Water and Land Reclamation

In the first part of this lesson, students will simulate the amount of water on the earth and look at the part of that water that is fresh and available for human use. The second and third parts of the lesson will help students understand water and land reclamation.


Standards Addressed
Grade 7, Science — Earth and Space Science, Earth Systems

06-08 Benchmark
C. Describe interactions of matter and energy throughout the lithosphere, hydrosphere and atmosphere (e.g., water cycle, weather and pollution).

Y2003.CSC.S01.G06-08.BC.L07.I04 / Earth Systems

04. Analyze data on the availability of fresh water that is essential for life and for most industrial and agricultural processes. Describe how rivers, lakes and groundwater can be depleted or polluted becoming less hospitable to life and even becoming unavailable or unsuitable for life.


Grade 7, Science — Science and Technology, Understanding Technology

06-08 Benchmark
A. Give examples of how technological advances, influenced by scientific knowledge, affect the quality of life.

Y2003.CSC.S04.G06-08.BA.L07.I01 / Understanding Technology

01. Explain how needs, attitudes and values influence the direction of technological development in various cultures.


Y2003.CSC.S04.G06-08.BA.L07.I02 / Understanding Technology

02. Describe how decisions to develop and use technologies often put environmental and economic concerns in direct competition with each other.


Water Demonstration:

  • Faucet or jug with a pinhole large enough to drip water
  • Bucket
  • Salt
  • Container
  • Measuring cup
  • Eyedropper
  • Globe or world map


Water Reclamation:

  • Three clear 2-liter bottles
  • Oil
  • Liquid soap


Part 1: Water Demonstration
(adapted from Virginia Department of Education, Lessons From the Bay)

  1. Set up a demonstration area in the classroom with water containers, salt, an eyedropper and a globe or world map. Fill one container with one liter of water. Write “1 liter = 1000 ml” on the board. With each subsequent step, write the measurements on the board in the form of a mathematical statement, when appropriate. You may choose to ask students to assist in this demonstration.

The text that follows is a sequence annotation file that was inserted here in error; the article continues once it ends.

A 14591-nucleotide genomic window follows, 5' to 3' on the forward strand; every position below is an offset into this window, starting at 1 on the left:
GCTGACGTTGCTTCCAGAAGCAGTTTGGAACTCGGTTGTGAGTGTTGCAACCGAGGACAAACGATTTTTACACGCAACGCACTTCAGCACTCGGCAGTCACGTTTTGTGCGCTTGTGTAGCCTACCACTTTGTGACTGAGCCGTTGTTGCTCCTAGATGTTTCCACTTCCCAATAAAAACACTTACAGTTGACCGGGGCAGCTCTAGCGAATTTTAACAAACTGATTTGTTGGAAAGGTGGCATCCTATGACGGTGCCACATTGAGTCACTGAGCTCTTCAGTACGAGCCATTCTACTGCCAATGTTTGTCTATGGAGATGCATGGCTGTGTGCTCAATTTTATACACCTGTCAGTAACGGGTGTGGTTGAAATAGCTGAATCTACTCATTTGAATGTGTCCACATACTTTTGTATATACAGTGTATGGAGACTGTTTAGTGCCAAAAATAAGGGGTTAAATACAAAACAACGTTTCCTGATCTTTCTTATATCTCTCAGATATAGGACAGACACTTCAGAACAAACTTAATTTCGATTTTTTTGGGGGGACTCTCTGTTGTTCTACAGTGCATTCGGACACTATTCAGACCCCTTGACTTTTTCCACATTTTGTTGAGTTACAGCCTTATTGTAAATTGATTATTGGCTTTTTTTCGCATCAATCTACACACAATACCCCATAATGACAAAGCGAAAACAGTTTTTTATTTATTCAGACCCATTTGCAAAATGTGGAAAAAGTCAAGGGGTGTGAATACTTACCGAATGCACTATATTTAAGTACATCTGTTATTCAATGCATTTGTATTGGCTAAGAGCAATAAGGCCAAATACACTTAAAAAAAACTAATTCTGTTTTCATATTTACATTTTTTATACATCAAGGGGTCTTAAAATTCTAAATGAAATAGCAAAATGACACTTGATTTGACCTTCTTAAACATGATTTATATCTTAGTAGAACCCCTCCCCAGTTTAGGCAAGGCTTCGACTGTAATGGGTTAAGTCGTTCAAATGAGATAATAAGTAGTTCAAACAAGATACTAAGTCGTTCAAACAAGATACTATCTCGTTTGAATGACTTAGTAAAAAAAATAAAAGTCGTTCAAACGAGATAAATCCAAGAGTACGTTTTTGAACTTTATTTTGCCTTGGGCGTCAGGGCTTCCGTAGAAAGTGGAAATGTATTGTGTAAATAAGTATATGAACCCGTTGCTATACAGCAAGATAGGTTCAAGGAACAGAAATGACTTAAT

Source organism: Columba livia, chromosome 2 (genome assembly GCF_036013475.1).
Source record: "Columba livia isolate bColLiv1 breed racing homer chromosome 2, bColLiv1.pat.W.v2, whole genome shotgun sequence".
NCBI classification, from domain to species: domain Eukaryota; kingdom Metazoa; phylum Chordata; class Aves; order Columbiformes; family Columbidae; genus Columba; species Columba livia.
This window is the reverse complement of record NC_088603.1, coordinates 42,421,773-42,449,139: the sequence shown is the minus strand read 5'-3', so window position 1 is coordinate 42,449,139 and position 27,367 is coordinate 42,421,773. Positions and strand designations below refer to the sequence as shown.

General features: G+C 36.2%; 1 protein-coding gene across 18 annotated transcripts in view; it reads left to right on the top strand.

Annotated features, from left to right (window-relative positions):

2. Before proceeding with the demonstration, place a bucket underneath a dripping faucet and note the time. Allow the faucet to leak throughout the lesson; the results will be used at the end of the class. (If a faucet is not available, you can suspend a gallon jug over the bucket. Prick the bottom of the jug with a pin or small nail to allow drops to escape.)
  3. Tell students that the one liter of water represents all the water on the earth. Have a student pour 30 ml of the water into a second container. Ask students what they think the remaining 970 ml represents. Pour a tablespoon of salt into the 970 ml of water to help students see that this water represents the oceans. Remind them that ocean water is unfit for human consumption and that the 30 ml of water poured out represents all of the fresh water in the world.
  4. From the container holding the 30 ml of water, have another student pour 6 ml into a third container. The 24 ml left represents all of the earth’s fresh water that is “locked up” or frozen at the earth’s poles and therefore unusable.
  5. The third container with 6 ml of water represents the water that is not in the oceans and not part of the ice caps. Ask students if they believe the water represented by the 6 ml is usable. Ask what might make the water unusable. (Some of it is polluted; some is trapped underground and unreachable.) Ask students to estimate how much of that 6 ml is actually usable.
  6. With the eyedropper, put one drop of water into a fourth container. Explain that the drop represents all the usable water available on earth — 8.4 million liters per person.
  7. Next, turn off the dripping faucet (or remove the jug), and record the length of time that the faucet or jug dripped.
  8. Measure how much water dripped in the amount of time you designated, and show the students how easily water can be wasted.


Part 2: Restoring the Cuyahoga River
Cuyahoga River pictures are available at www.generationscvnp.org/photos.aspx.